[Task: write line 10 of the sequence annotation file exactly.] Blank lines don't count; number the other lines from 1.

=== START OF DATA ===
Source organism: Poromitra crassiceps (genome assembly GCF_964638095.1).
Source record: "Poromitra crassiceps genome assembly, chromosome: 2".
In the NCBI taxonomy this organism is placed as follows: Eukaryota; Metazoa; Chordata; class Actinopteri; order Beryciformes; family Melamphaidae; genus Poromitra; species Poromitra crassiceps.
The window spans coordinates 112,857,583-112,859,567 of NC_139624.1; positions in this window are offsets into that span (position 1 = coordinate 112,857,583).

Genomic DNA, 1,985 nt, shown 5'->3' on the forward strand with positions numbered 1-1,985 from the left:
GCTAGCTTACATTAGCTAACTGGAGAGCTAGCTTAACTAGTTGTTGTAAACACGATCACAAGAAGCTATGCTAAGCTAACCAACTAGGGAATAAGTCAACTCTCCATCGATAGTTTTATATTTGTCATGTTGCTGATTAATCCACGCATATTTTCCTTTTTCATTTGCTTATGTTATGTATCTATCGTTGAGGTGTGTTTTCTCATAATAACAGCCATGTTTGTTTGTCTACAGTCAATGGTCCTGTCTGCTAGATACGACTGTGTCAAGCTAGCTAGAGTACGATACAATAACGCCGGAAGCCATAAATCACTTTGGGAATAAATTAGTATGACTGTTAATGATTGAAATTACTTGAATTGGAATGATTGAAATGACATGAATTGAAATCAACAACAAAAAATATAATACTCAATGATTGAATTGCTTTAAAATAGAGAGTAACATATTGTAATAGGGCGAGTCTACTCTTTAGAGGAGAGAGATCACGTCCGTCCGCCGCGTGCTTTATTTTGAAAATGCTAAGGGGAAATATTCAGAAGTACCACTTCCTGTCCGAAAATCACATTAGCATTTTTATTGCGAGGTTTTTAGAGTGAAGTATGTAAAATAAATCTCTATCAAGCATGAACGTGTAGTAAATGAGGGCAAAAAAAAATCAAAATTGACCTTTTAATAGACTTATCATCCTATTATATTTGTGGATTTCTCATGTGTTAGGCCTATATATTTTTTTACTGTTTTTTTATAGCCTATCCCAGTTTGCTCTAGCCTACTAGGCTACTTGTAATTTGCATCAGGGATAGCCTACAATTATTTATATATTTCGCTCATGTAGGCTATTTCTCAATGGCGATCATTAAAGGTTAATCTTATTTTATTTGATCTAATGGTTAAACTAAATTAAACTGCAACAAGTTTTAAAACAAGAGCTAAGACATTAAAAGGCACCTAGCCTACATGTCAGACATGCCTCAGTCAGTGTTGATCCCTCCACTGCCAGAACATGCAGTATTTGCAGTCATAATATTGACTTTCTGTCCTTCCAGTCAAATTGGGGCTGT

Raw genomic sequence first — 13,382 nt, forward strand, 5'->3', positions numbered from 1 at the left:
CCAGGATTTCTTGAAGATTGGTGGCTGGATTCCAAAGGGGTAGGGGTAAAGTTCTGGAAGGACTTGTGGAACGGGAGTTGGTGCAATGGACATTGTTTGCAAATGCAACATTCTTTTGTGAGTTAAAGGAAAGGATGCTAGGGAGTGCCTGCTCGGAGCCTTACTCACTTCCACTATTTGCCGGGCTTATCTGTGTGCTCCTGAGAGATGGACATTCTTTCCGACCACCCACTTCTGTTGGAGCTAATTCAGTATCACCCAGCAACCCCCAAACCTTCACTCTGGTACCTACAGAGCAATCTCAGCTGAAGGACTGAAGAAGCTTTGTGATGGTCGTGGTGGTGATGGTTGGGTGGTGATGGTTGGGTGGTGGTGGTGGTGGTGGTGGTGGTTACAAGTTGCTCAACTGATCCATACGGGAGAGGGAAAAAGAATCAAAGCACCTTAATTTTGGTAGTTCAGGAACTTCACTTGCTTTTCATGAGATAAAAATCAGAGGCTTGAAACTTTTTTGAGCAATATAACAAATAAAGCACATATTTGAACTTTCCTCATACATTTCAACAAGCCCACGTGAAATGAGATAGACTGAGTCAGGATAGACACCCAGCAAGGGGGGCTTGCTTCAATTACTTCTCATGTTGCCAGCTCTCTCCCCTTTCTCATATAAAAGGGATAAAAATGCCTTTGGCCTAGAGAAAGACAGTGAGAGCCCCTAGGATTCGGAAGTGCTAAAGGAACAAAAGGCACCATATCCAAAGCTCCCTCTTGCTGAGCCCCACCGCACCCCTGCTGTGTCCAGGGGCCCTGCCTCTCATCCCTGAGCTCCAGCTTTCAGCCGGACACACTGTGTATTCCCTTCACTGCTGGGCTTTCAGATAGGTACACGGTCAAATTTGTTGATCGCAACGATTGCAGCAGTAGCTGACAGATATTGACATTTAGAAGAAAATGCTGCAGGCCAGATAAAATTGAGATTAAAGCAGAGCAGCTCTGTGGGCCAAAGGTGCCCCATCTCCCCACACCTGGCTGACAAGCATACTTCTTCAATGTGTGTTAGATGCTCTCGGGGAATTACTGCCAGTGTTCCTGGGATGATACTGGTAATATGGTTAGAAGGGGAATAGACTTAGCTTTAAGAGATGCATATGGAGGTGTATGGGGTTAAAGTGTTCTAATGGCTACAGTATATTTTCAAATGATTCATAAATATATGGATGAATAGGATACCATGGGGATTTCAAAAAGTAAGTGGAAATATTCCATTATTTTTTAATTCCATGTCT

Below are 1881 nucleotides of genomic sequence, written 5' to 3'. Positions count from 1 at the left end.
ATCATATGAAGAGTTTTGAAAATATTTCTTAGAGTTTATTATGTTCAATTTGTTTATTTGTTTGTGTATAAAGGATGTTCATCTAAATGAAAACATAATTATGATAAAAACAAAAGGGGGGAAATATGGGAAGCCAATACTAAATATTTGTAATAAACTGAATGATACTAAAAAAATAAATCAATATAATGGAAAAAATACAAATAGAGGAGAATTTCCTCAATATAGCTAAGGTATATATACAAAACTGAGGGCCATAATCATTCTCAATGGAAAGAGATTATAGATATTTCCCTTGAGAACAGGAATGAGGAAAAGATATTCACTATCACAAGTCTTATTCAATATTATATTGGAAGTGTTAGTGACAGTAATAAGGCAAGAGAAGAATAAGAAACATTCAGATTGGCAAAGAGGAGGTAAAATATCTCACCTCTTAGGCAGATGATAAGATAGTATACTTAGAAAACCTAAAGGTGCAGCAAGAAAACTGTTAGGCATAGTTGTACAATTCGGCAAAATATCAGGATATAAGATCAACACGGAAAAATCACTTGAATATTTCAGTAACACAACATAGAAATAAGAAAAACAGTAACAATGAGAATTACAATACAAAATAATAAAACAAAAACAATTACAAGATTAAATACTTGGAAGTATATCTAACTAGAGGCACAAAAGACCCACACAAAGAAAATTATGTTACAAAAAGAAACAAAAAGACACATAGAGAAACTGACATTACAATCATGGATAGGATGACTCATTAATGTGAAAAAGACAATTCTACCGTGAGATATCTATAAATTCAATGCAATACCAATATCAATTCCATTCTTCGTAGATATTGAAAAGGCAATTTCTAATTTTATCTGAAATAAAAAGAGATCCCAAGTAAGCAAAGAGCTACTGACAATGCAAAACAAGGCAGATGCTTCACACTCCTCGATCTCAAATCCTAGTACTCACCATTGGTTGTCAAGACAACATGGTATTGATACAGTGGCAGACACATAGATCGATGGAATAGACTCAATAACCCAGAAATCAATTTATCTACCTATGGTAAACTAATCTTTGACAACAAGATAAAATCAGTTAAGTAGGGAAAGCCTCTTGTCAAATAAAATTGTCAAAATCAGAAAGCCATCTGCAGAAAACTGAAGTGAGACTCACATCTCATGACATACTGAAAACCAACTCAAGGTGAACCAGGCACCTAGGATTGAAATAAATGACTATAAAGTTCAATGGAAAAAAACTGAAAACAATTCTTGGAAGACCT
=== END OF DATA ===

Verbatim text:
ATCATATGAAGAGTTTTGAAAATATTTCTTAGAGTTTATTATGTTCAATTTGTTTATTTGTTTGTGTATAAAGGATGTTCATCTAAATGAAAACATAATTATGATAAAAACAAAAGGGGGGAAATATGGGAAGCCAATACTAAATATTTGTAATAAACTGAATGATACTAAAAAAATAAATCAATATAATGGAAAAAATACAAATAGAGGAGAATTTCCTCAATATAGCTAAGGTATATATACAAAACTGAGGGCCATAATCATTCTCAATGGAAAGAGATTATAGATATTTCCCTTGAGAACAGGAATGAGGAAAAGATATTCACTATCACAAGTCTTATTCAATATTATATTGGAAGTGTTAGTGACAGTAATAAGGCAAGAGAAGAATAAGAAACATTCAGATTGGCAAAGAGGAGGTAAAATATCTCACCTCTTAGGCAGATGATAAGATAGTATACTTAGAAAACCTAAAGGTGCAGCAAGAAAACTGTTAGGCATAGTTGTACAATTCGGCAAAATATCAGGATATAAGATCAACACGGAAAAATCACTTGAATATTTCAGTAACACAACATAGAAATAAGAAAAACAGTAACAATGAGAATTACAATACAAAATAATAAAACAAAAACAATTACAAGATTAAATACTTGGAAGTATATCTAACTAGAGGCACAAAAGACCCACACAAAGAAAATTATGTTACAAAAAGAAACAAAAAGACACATAGAGAAACTGACATTACAATCATGGATAGGATGACTCATTAATGTGAAAAAGACAATTCTACCGTGAGATATCTATAAATTCAATGCAATACCAATATCAATTCCATTCTTCGTAGATATTGAAAAGGCAATTTCTAATTTTATCTGAAATAAAAAGAGATCCCAAGTAAGCAAAGAGCTACTGACAATGCAAAACAAGGCAGATGCTTCACACTCCTCGATCTCAAATCCTAGTACTCACCATTGGTTGTCAAGACAACATGGTATTGATACAGTGGCAGACACATAGATCGATGGAATAGACTCAATAACCCAGAAATCAATTTATCTACCTATGGTAAACTAATCTTTGACAACAAGATAAAATCAGTTAAGTAGGGAAAGCCTCTTGTCAAATAAAATTGTCAAAATCAGAAAGCCATCTGCAGAAAACTGAAGTGAGACTCACATCTCATGACATACTGAAAACCAACTCAAGGTGAACCAGGCACCTAGGATTGAAATAAATGACTATAAAGTTCAATGGAAAAAAACTGAAAACAATTCTTGGAAGACCT